Schizophrenia is a debilitating mental disorder often associated with poor functional outcomes.1-3 Cognitive deficits represent a core feature,4 are evident from an early age,5,6 and are strongly associated with functional impairment.2,3,7,8 These problems constitute one of the main limiting factors for recovery in the context of psychiatric treatment and rehabilitation.9-12

    Cognitive remediation (CR) for schizophrenia, as defined by the Cognitive Remediation Experts Workshop (2010), is a behavioral training–based intervention that aims to improve cognitive processes with the goal of durability and generalization.13 Since its conception, different interventions based on these principles have been developed and implemented with considerable differences in structure, setting, and schedule.

    A solid body of evidence attests to the efficacy of CR: the most comprehensive meta-analysis14 included the results of 40 studies and reported modest to moderate effect sizes (ES) on cognitive and functional measures. Many new trials investigating various CR programs have now been published, and more than 20 meta-analyses have focused on specific topics, such as the efficacy in patients with a diagnosis of schizophrenia with recent onset,15 in inpatient settings,16 on negative symptoms,17 or of specific types of interventions (ie, computer based18 or integrated with psychiatric rehabilitation19). Despite this wealth of evidence, there is still reluctance to implement CR into services, even though some guidance already suggests providing such treatment.20-22

    In some studies, significant cognitive improvement did not emerge23-25 or the improvements were not translated into better psychosocial functioning.26 These negative findings suggest the existence of factors not yet fully investigated that affect CR benefits.27 In particular, some clinically relevant issues remain to be addressed, such as the optimal CR delivery in real-world settings, the active ingredients of CR,27 and the moderators of response.13,28-31

    A recent expert consensus13 identified 4 core elements: the presence of an active and trained therapist, repeated practice of cognitive exercises, structured development of cognitive strategies, and use of techniques to improve the transfer of cognitive gains to the real world. However, to date, to our knowledge, no systematic review has explicitly and quantitatively explored the outcomes of use of these ingredients.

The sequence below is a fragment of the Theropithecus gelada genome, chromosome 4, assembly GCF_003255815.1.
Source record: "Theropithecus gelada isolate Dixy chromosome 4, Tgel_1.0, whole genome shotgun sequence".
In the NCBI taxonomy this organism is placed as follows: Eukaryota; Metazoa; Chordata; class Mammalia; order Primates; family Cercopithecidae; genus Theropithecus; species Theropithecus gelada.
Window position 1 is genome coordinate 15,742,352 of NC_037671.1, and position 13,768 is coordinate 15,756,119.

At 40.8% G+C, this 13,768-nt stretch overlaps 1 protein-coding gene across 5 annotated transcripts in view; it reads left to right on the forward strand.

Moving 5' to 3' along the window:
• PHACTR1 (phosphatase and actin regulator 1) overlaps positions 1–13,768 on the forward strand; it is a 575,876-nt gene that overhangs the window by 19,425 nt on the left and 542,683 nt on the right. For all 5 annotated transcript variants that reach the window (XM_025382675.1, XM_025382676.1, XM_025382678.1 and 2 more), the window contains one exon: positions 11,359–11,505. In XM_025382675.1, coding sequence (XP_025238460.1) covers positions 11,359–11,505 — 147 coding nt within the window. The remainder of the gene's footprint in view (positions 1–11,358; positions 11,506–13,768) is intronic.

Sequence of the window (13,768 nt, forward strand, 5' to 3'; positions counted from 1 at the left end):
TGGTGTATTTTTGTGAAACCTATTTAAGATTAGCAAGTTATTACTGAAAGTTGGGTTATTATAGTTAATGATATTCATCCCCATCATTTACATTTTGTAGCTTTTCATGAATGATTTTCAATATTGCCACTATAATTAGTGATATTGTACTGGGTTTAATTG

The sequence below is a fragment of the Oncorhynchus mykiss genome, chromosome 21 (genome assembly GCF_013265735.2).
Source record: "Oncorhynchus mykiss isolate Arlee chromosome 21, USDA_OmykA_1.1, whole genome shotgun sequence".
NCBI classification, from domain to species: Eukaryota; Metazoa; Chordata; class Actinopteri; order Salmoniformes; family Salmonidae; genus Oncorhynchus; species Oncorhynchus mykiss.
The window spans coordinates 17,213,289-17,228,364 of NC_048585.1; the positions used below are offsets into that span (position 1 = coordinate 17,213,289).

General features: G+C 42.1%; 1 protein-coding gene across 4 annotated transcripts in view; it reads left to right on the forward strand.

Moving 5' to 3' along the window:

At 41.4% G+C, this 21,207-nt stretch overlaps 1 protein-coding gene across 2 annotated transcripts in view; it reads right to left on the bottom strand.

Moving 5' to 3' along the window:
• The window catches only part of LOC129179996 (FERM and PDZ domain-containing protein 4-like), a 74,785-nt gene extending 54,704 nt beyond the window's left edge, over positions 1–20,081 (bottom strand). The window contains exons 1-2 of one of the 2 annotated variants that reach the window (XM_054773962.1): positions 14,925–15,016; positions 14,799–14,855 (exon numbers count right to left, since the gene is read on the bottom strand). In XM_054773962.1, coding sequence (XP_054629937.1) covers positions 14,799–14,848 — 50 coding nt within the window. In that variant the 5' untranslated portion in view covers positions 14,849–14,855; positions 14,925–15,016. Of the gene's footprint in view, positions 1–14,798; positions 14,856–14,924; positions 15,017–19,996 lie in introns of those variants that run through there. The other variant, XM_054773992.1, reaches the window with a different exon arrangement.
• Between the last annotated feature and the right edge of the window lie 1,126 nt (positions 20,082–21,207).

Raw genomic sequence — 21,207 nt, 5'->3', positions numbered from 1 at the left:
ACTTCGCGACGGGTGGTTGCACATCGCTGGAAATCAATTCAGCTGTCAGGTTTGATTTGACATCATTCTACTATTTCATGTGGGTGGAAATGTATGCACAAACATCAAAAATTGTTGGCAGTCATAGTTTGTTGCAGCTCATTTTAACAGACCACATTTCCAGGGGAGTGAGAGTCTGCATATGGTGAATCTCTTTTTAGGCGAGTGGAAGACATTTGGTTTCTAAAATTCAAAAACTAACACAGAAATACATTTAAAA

Available evidence on which patients best respond or are resistant to CR does not provide conclusive results.27,28,30,31 Identifying the role of potential moderating variables could have a positive outcome by both allowing a more tailored approach and optimizing the use of resources in health care delivery settings.32

    All these issues have limited recommendations for using CR in national and international guidelines for the treatment of schizophrenia.33,34 To our knowledge, the last comprehensive meta-analysis including all different CR modalities dates to 2011.14 An update, conducted with an inclusive and rigorous approach, could provide definite answers to the open issues in the field and support future recommendations on CR implementation into clinical practice.

    This study investigates CR effectiveness on cognitive performance systematically and its generalizability to functional outcomes, providing an updated and inclusive overview of the different randomized clinical trials. It includes an analysis of the proposed active treatment components,13 as well as the influence of other treatment-associated and participant-associated factors.

    Methods

    A systematic review and meta-analysis were conducted following the Preferred Reported Items for Systematic Review and Meta-analysis (PRISMA) guidelines.35 A detailed methodology is in eAppendix 1 in the Supplement.

    Search Strategy and Selection Criteria

    The reference list of Wykes et al14 was screened against eligibility criteria. Then, a systematic literature search was conducted on 3 electronic databases (PubMed, Scopus, and PsycInfo) from January 2011 to February 2020, using the following terms: (“cognitive” or “cognit*”) AND (“training” or “remediation” or “rehabilitation” or “enhancement”) AND (“schizophrenia” or “psychosis”) AND (“random” or “randomized control trial” or “clinical trial”). Emerging meta-analyses or reviews and reference lists of included articles were also hand searched, and Google Scholar was manually inspected.

    At least 2 independent reviewers (from a group of 3 authors: A.C., G.N., and C.A.) assessed the reports and extracted data; disagreements were resolved by a third author (among A.V., S.B., and G.D.). Only articles in English published in peer-reviewed journals were considered.

    We adopted a comprehensive approach, so eligibility criteria were purposely broad. Inclusion focused on randomized clinical trials comparing CR with any control condition other than CR, among patients diagnosed with schizophrenia spectrum disorders who constituted at least 70% of study sample, independent of setting. The CR interventions, either applied as stand-alone treatments or combined with other adequately controlled psychosocial interventions, had to fulfill the standard Experts Workshop definition for CR (2010), with no restrictions in terms of duration, intensity, and mode of delivery. To account for the heterogeneity of treatment as usual (TAU) and separate interventions simply controlling for nonspecific aspects, 4 comparison groups were identified: (1) TAU (eg, drug treatment/case management, waiting lists, TAU with no description provided), (2) active TAU (including multidisciplinary rehabilitative programs), (3) active nonspecific interventions controlling for nonspecific aspects and matched with CR for duration and schedule (eg, social stimulation, leisure activities, computer activities), and (4) active evidence-based interventions36,37 specifically implemented for comparison purposes.